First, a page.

The cavalry of General Scammon's command left Raleigh on Wednesday, 15th, to cut the [Virginia and] Tennessee Railroad. On the [18th] they reached Wytheville and had a desperate and bloody encounter. The Rebels occupied the houses firing from them on our men. Our loss is serious. Colonel Toland, Thirty-fourth Ohio Mounted Infantry, killed. Colonel Powell, Second Virginia Cavalry, wounded mortally. Captain Delany, a brave and valuable officer of my brigade, killed. He was wounded in the body as he rode into town; dismounted and stood by his horse firing his revolver when he was shot through the head and killed instantly. The ball came from a house hitting the eagle ornament on the side of his hat. Two of his lieutenants badly wounded. The Rebels used the houses as fortifications. They were burned.
Captain Delany was killed at Wytheville on the 18th. It was near the entrance to the town from the northwest. His horse had been killed and he stood by her firing his revolver. He reloaded after firing all his shots. A ball from a second-story window struck through the eagle ornament on his hat and ranging down through his head came out at his lower jaw on the opposite side. Colonel Toland was at the bottom of the ascent leading up into town, urging the men to go in and fire the town, when he was shot through the breast. It is thought the same citizen, a man of wealth living in a brick house at that end of town, shot both Colonel Toland and Captain Delany. He (the citizen) was killed by a [man of the] Thirty-fourth. His house was burned. One citizen, a large fleshy man, in specs, was killed.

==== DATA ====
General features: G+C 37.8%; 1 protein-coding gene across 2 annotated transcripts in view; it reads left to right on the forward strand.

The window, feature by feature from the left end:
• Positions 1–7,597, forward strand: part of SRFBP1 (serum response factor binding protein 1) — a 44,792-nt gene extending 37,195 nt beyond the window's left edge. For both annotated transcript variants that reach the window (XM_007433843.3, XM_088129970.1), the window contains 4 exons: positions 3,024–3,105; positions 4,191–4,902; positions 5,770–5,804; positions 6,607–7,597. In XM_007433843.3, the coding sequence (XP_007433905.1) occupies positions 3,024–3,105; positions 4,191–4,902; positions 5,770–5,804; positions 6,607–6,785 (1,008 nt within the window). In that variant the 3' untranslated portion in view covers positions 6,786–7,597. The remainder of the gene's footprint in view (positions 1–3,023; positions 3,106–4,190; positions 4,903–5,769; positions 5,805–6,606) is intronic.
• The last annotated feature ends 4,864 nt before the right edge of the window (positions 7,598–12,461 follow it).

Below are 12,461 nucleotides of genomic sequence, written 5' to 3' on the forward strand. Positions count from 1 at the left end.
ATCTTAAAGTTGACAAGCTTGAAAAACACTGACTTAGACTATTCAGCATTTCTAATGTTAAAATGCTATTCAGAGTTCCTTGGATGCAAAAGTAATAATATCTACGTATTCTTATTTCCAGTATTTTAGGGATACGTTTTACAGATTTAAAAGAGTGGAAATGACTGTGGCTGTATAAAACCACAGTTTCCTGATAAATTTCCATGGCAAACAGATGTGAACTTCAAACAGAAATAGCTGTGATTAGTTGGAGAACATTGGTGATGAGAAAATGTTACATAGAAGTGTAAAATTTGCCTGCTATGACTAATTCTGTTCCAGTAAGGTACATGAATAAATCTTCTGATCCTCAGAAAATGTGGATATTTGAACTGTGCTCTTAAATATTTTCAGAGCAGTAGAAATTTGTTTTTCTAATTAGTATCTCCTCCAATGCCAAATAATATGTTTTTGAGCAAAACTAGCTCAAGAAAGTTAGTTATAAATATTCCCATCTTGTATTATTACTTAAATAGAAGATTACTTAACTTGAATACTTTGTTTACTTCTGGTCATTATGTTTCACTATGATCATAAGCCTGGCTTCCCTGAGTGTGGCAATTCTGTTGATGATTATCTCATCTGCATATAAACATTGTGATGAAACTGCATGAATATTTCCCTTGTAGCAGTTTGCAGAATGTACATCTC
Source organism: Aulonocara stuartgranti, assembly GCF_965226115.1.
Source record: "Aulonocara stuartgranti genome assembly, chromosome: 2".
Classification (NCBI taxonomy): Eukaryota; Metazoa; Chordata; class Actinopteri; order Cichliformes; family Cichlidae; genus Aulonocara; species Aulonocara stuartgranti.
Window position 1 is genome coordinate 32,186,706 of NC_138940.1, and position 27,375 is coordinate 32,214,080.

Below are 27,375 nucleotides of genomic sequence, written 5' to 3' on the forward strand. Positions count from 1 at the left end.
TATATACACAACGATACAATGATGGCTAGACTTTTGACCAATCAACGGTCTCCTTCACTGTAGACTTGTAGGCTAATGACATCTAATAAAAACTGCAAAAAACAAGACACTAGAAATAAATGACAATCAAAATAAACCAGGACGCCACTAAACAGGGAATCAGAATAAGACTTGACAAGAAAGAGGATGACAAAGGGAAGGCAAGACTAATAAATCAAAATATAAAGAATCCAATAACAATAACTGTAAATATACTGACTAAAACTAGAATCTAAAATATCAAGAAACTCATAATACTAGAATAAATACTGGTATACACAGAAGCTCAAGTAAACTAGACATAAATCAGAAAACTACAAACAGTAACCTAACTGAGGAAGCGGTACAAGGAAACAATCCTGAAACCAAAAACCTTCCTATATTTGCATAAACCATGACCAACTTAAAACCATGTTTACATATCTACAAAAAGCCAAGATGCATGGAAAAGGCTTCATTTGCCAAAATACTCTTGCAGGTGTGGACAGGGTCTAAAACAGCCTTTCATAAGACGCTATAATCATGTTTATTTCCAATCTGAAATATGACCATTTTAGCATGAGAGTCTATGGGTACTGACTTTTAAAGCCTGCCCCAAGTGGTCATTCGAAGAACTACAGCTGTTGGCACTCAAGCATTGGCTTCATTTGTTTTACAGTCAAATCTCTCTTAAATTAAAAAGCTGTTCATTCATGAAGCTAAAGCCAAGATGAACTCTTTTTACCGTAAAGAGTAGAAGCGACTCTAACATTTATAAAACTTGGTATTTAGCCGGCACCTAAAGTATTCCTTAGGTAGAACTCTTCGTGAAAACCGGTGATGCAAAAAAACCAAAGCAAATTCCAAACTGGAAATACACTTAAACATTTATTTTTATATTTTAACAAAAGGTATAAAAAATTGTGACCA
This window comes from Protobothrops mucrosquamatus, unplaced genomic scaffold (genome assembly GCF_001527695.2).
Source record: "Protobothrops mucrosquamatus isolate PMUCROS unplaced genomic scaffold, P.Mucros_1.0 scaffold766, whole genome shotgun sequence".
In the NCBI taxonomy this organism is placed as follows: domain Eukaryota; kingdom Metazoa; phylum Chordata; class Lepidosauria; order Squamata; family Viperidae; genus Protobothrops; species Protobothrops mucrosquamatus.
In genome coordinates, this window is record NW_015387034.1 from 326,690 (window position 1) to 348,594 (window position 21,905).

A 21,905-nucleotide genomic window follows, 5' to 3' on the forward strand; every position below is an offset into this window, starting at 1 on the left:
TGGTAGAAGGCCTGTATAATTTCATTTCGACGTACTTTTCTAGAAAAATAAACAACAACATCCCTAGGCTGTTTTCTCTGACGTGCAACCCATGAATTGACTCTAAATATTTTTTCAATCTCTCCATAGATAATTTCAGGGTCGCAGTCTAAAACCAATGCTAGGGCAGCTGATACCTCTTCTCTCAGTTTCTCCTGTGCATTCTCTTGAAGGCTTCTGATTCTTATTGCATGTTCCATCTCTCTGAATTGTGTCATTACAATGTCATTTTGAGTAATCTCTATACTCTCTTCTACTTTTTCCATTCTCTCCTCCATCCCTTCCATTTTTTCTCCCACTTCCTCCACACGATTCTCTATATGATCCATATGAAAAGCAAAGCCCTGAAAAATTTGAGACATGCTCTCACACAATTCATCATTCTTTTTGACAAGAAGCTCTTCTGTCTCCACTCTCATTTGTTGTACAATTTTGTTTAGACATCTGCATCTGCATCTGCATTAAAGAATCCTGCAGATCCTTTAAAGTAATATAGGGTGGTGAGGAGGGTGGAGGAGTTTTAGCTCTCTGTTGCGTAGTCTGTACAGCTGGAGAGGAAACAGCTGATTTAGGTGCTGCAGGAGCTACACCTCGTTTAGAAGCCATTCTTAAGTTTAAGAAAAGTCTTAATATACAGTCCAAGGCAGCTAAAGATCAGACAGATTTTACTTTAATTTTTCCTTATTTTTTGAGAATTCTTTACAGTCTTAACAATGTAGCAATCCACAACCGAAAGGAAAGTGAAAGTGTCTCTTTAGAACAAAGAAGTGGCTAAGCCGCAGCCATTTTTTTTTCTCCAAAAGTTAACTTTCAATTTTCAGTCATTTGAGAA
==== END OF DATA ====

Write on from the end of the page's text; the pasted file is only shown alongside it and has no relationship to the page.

The Second Virginia Cavalry behaved shamefully. They would not go in to the support of Captains Gilmore and Delany. The Thirty-fourth did nobly. Major Huffman, Second Virginia, said with a smile as Lieutenant-Colonel Franklin and the Thirty-fourth passed in: “That's right Colonel, go in” I but [he] didn't offer to go in himself.
SOURCE: Charles Richard Williams, editor, Diary and Letters of Rutherford Birchard Hayes, Volume 2, p. 423